September 3, 2016
“Whoever does not carry his own cross and come after me cannot be my disciple.” (Lk 14:27)
Jesus does not condemn prudence and planning, but there is a clear contrast between the radical call to separation from the familiar and the comfortable (family, possessions, life as we have known it), and the natural tendency we have to sit down and figure out our chances of success before doing anything hasty. The calculating builder and the prevaricating king stand in opposition to the disciple of Jesus, who cannot afford to put too much stock in five-year plans, cost-benefit analyses and projections. Too much attention to risks and nothing will be done.
Jesus says: do not be afraid of ridicule, defeat, loss and failure. Dare to mount the tightrope without a safety net. Dare to go out on a limb. Bet your whole life on me. Risk it all. Lose it all. I am worth it.
Who would do such a thing? Only one with a wild and reckless love.
What does it mean to carry the cross? St Benedict lays it out:
“His heart quietly embraces suffering, and endures it without weakening or seeking escape.”
(Rule of St Benedict, 7.35-6)
A quiet embrace. No drama and no tears – at least not for all to see. Not a heroic and self-aggrandizing crusade. Not kicking against the goad. Not trying to fix everything (and everyone). Not collapsing under the weight. Not resisting, refusing, rebelling, but rather opening the door to let suffering come in and take a seat at the table. I am called to embrace the rhythms, needs and complaints of my own body, mind and heart and the limitations of my particular circumstances: this place, this work, these companions. Can I accept becoming a load-bearing element in my community, without weakening or seeking escape, or taking refuge in resentment? Can I embrace, like a mother, the burdens that life brings? – and the most important burden is the human burden, which cannot be set down.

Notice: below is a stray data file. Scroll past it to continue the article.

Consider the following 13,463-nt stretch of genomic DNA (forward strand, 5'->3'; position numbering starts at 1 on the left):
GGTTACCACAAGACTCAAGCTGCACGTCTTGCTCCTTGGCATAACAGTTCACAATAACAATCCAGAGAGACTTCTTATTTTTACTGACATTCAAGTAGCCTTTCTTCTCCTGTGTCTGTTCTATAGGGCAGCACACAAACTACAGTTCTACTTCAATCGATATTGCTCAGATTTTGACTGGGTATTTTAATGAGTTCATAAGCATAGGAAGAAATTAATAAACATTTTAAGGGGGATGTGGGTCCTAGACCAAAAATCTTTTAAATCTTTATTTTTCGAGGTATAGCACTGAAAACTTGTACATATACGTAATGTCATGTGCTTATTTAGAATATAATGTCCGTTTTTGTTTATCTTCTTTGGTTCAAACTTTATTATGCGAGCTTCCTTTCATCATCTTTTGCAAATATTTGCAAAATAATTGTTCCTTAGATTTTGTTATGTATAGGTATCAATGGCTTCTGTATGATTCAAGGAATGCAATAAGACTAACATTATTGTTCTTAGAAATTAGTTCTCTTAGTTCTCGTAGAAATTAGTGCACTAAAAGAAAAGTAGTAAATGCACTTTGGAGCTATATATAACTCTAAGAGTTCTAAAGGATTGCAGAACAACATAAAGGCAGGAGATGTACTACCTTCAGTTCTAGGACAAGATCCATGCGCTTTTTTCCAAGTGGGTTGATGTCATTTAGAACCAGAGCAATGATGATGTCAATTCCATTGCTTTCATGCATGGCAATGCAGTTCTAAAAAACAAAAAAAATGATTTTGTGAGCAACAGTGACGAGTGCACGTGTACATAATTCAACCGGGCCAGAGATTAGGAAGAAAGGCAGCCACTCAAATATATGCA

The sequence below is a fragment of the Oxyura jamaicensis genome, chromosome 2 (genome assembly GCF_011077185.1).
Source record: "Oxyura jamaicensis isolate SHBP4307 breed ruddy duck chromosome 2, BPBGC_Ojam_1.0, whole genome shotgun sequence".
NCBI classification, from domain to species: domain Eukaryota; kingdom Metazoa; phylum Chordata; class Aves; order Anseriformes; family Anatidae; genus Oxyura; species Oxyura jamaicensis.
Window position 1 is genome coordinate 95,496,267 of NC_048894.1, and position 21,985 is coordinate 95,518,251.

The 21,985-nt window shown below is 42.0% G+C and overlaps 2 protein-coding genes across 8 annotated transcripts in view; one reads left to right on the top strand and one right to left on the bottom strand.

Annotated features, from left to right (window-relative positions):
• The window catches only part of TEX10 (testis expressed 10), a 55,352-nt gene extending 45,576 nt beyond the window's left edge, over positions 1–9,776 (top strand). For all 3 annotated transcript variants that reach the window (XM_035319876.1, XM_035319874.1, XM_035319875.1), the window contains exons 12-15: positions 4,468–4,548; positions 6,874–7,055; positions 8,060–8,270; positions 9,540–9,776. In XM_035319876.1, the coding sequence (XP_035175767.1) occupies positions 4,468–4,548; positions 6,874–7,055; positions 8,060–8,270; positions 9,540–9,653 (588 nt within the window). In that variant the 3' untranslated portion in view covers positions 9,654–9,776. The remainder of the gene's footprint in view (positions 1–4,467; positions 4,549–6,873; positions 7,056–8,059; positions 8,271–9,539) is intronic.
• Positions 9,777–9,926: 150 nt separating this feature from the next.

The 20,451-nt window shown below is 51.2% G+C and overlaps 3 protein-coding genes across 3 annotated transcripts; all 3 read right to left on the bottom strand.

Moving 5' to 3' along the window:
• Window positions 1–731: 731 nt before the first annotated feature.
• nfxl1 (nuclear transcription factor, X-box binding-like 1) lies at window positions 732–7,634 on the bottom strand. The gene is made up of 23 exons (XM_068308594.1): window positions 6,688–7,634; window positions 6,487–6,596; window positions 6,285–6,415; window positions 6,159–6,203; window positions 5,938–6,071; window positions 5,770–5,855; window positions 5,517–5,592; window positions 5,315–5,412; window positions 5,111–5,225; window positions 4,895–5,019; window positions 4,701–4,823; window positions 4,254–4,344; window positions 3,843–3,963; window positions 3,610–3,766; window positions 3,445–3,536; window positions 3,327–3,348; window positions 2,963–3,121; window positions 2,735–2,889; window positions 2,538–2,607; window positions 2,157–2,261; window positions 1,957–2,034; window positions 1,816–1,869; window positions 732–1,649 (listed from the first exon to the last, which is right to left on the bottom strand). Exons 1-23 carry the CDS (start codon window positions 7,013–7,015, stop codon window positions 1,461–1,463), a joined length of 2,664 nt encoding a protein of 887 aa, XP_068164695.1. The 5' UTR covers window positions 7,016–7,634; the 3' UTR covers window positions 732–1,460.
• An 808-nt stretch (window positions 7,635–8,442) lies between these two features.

“It’s not the weight you carry
but how you carry it –
books, bricks, grief –
it’s all in the way
you embrace it, balance it, carry it
when you cannot, and would not
put it down.”
(Mary Oliver, “Heavy”)
They say that children help their parents to grow up by calling forth from them, through their helplessness, a response of loving self-sacrifice. In the monastery we need this too. It is offered to us through another kind of family life and another kind of dependence. It is all too easy to rationalize a refusal to bear the burden of responsibility, of being needed, depended upon, and even taken for granted. After all, we have no children - in the flesh, at least. But such a refusal would be a shame and a loss of the deep and transforming gift of Christian community.
Becoming a mother hurts – in spirit more than in body – because I have to die to the self I thought I knew, and to life as I have known it up until now. Something new is called for. Do I have what it takes?
I can choose to carry my burden of suffering with reverence – all suffering calls for reverence – but lightly enough that there may be room for other burdens, the burdens of others. Do I dare to become that warm, nurturing and reliable presence we all yearn for from a mother, whether real or imagined? It is not for me to coddle or control, but to be there, solidly, faithfully, with a little space in my heart for another’s pain.
Discipleship, monasticism, motherhood – who would take this on, knowing (or intimating) the cost? Only one with a wild and reckless love.